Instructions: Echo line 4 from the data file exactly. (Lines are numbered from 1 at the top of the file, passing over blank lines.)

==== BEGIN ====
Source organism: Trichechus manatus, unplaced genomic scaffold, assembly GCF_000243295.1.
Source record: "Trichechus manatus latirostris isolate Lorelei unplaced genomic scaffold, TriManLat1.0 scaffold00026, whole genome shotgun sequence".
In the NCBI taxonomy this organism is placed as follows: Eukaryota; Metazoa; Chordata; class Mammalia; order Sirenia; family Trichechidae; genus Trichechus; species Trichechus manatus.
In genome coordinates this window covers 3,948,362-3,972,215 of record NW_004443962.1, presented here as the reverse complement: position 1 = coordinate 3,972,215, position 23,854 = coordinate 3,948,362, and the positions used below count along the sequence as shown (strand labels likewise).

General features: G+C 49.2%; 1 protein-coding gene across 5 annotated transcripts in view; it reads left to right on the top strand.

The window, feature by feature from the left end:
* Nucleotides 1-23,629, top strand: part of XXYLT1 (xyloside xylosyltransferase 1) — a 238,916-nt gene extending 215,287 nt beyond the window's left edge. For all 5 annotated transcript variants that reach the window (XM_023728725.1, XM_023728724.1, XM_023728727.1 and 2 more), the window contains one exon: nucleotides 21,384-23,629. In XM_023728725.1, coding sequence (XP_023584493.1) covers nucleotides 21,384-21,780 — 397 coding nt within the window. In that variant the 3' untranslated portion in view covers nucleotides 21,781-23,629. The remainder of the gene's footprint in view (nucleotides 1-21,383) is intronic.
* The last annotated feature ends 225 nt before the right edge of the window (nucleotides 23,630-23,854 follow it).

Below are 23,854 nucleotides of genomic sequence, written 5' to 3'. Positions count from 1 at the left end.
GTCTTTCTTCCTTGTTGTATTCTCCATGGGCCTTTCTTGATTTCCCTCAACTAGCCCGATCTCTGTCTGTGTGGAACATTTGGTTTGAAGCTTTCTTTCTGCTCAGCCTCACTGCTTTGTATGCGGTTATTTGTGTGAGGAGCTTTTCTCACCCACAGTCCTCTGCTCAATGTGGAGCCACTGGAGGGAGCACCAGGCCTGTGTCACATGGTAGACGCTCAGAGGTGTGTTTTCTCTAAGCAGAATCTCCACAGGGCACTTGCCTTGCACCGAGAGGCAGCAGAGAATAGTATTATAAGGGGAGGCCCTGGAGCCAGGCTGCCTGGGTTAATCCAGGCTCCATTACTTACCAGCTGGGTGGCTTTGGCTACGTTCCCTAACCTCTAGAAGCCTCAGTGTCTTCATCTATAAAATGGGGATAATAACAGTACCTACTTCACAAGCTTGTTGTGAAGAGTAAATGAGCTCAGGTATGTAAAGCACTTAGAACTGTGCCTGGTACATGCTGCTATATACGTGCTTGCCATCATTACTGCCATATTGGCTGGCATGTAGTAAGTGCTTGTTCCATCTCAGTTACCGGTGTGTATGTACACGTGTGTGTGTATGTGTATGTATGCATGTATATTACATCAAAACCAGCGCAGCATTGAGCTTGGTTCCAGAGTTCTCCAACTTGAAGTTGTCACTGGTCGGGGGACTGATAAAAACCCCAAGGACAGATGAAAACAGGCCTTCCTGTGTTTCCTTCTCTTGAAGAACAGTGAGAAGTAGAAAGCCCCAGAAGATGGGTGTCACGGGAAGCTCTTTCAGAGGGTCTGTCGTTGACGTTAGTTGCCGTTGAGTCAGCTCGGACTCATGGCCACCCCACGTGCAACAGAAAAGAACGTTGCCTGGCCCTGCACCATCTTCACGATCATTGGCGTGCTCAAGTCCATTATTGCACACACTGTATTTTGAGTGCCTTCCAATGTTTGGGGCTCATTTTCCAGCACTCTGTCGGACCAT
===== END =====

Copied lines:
In genome coordinates this window covers 3,948,362-3,972,215 of record NW_004443962.1, presented here as the reverse complement: position 1 = coordinate 3,972,215, position 23,854 = coordinate 3,948,362, and the positions used below count along the sequence as shown (strand labels likewise).